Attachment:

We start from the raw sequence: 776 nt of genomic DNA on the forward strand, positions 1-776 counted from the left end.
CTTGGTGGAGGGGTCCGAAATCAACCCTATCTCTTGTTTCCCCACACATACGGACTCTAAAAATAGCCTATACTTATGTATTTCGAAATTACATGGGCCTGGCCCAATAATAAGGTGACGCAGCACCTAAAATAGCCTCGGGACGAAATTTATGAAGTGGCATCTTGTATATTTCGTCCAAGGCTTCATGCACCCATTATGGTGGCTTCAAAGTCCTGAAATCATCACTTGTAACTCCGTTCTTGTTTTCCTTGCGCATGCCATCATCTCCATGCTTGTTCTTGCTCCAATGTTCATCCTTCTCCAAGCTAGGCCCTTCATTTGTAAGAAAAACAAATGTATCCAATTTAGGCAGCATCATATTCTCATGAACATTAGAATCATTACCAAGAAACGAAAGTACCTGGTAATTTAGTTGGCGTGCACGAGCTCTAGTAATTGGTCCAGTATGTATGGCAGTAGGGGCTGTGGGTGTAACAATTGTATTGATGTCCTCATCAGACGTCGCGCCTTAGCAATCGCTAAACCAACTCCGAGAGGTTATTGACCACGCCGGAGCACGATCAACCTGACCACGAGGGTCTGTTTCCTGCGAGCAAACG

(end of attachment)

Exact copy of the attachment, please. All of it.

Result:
We start from the raw sequence: 776 nt of genomic DNA on the forward strand, positions 1-776 counted from the left end.
CTTGGTGGAGGGGTCCGAAATCAACCCTATCTCTTGTTTCCCCACACATACGGACTCTAAAAATAGCCTATACTTATGTATTTCGAAATTACATGGGCCTGGCCCAATAATAAGGTGACGCAGCACCTAAAATAGCCTCGGGACGAAATTTATGAAGTGGCATCTTGTATATTTCGTCCAAGGCTTCATGCACCCATTATGGTGGCTTCAAAGTCCTGAAATCATCACTTGTAACTCCGTTCTTGTTTTCCTTGCGCATGCCATCATCTCCATGCTTGTTCTTGCTCCAATGTTCATCCTTCTCCAAGCTAGGCCCTTCATTTGTAAGAAAAACAAATGTATCCAATTTAGGCAGCATCATATTCTCATGAACATTAGAATCATTACCAAGAAACGAAAGTACCTGGTAATTTAGTTGGCGTGCACGAGCTCTAGTAATTGGTCCAGTATGTATGGCAGTAGGGGCTGTGGGTGTAACAATTGTATTGATGTCCTCATCAGACGTCGCGCCTTAGCAATCGCTAAACCAACTCCGAGAGGTTATTGACCACGCCGGAGCACGATCAACCTGACCACGAGGGTCTGTTTCCTGCGAGCAAACG